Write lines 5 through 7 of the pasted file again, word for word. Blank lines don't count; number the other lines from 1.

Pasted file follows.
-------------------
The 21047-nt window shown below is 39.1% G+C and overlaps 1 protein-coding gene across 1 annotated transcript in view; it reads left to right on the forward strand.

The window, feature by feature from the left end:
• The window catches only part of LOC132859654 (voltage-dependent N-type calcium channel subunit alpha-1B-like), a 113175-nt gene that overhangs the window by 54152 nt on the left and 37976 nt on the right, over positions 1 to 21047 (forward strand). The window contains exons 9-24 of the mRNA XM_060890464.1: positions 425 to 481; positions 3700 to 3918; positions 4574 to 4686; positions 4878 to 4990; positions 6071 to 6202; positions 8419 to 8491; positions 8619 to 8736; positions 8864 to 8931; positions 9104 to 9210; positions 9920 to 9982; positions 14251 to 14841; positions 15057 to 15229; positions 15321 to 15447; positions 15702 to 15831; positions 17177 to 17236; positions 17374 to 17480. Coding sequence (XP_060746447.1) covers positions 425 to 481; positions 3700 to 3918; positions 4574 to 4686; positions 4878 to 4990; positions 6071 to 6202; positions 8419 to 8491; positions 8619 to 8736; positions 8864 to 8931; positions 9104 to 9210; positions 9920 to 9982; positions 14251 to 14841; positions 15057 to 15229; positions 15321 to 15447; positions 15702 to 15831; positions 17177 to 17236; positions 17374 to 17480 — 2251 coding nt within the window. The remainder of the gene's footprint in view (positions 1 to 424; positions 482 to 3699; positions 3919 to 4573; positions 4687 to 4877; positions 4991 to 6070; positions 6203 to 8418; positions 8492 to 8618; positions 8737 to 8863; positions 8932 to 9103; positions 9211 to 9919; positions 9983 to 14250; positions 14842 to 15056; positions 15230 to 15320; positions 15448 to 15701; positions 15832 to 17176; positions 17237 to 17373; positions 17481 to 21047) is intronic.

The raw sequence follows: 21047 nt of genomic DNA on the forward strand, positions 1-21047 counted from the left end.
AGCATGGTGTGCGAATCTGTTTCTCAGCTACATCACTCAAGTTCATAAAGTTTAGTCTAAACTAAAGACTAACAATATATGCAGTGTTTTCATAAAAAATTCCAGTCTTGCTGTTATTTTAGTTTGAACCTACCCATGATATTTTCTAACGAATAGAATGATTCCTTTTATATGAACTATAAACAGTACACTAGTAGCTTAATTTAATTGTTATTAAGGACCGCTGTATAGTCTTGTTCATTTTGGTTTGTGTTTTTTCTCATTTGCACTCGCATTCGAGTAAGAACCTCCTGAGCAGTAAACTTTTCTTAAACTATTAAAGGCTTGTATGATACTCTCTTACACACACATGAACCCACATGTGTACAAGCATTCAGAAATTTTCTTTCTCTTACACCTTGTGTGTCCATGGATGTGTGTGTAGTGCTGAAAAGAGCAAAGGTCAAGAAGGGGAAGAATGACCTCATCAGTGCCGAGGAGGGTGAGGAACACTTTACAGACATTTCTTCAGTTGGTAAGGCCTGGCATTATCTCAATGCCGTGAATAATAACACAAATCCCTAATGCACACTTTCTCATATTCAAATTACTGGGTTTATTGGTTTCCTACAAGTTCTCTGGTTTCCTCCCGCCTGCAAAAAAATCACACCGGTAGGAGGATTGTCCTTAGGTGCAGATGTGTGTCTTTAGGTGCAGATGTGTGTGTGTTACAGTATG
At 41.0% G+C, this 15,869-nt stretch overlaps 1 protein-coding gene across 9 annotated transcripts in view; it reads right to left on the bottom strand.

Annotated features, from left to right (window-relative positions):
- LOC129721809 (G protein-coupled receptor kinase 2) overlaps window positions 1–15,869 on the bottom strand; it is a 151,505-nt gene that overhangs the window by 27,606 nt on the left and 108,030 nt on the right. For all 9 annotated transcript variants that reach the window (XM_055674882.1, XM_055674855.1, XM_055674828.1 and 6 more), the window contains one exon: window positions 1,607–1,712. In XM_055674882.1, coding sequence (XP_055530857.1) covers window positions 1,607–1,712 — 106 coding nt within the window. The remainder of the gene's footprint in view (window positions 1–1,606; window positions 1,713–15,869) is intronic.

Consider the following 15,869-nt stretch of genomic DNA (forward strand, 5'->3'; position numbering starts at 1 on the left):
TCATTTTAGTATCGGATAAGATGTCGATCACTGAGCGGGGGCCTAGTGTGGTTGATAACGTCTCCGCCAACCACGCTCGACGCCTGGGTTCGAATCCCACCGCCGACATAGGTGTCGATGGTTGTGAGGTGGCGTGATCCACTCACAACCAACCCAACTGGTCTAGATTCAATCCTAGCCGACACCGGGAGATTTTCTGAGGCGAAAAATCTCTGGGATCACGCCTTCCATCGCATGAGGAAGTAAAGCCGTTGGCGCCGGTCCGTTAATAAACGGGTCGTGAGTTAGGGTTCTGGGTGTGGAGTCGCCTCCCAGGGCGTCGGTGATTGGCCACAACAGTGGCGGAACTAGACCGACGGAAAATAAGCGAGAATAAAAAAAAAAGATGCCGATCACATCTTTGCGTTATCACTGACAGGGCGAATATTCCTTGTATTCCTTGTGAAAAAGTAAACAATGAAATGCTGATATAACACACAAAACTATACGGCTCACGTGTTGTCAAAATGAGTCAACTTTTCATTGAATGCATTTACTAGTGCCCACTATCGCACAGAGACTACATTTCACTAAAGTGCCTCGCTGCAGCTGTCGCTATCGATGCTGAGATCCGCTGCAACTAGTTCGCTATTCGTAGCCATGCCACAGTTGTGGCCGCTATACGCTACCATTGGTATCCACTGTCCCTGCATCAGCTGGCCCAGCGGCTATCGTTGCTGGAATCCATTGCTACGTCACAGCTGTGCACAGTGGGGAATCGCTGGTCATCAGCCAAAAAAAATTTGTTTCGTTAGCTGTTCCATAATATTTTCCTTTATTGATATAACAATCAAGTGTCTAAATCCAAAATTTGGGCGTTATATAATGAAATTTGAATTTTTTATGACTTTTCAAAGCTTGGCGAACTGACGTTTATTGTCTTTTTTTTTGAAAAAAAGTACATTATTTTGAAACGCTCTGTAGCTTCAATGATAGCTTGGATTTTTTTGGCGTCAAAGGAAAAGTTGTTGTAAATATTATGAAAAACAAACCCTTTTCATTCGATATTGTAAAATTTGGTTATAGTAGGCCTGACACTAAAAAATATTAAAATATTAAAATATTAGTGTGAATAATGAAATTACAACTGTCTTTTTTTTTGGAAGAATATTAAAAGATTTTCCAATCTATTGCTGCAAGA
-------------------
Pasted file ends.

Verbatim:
AGCATGGTGTGCGAATCTGTTTCTCAGCTACATCACTCAAGTTCATAAAGTTTAGTCTAAACTAAAGACTAACAATATATGCAGTGTTTTCATAAAAAATTCCAGTCTTGCTGTTATTTTAGTTTGAACCTACCCATGATATTTTCTAACGAATAGAATGATTCCTTTTATATGAACTATAAACAGTACACTAGTAGCTTAATTTAATTGTTATTAAGGACCGCTGTATAGTCTTGTTCATTTTGGTTTGTGTTTTTTCTCATTTGCACTCGCATTCGAGTAAGAACCTCCTGAGCAGTAAACTTTTCTTAAACTATTAAAGGCTTGTATGATACTCTCTTACACACACATGAACCCACATGTGTACAAGCATTCAGAAATTTTCTTTCTCTTACACCTTGTGTGTCCATGGATGTGTGTGTAGTGCTGAAAAGAGCAAAGGTCAAGAAGGGGAAGAATGACCTCATCAGTGCCGAGGAGGGTGAGGAACACTTTACAGACATTTCTTCAGTTGGTAAGGCCTGGCATTATCTCAATGCCGTGAATAATAACACAAATCCCTAATGCACACTTTCTCATATTCAAATTACTGGGTTTATTGGTTTCCTACAAGTTCTCTGGTTTCCTCCCGCCTGCAAAAAAATCACACCGGTAGGAGGATTGTCCTTAGGTGCAGATGTGTGTCTTTAGGTGCAGATGTGTGTGTGTTACAGTATG
At 41.0% G+C, this 15,869-nt stretch overlaps 1 protein-coding gene across 9 annotated transcripts in view; it reads right to left on the bottom strand.

Annotated features, from left to right (window-relative positions):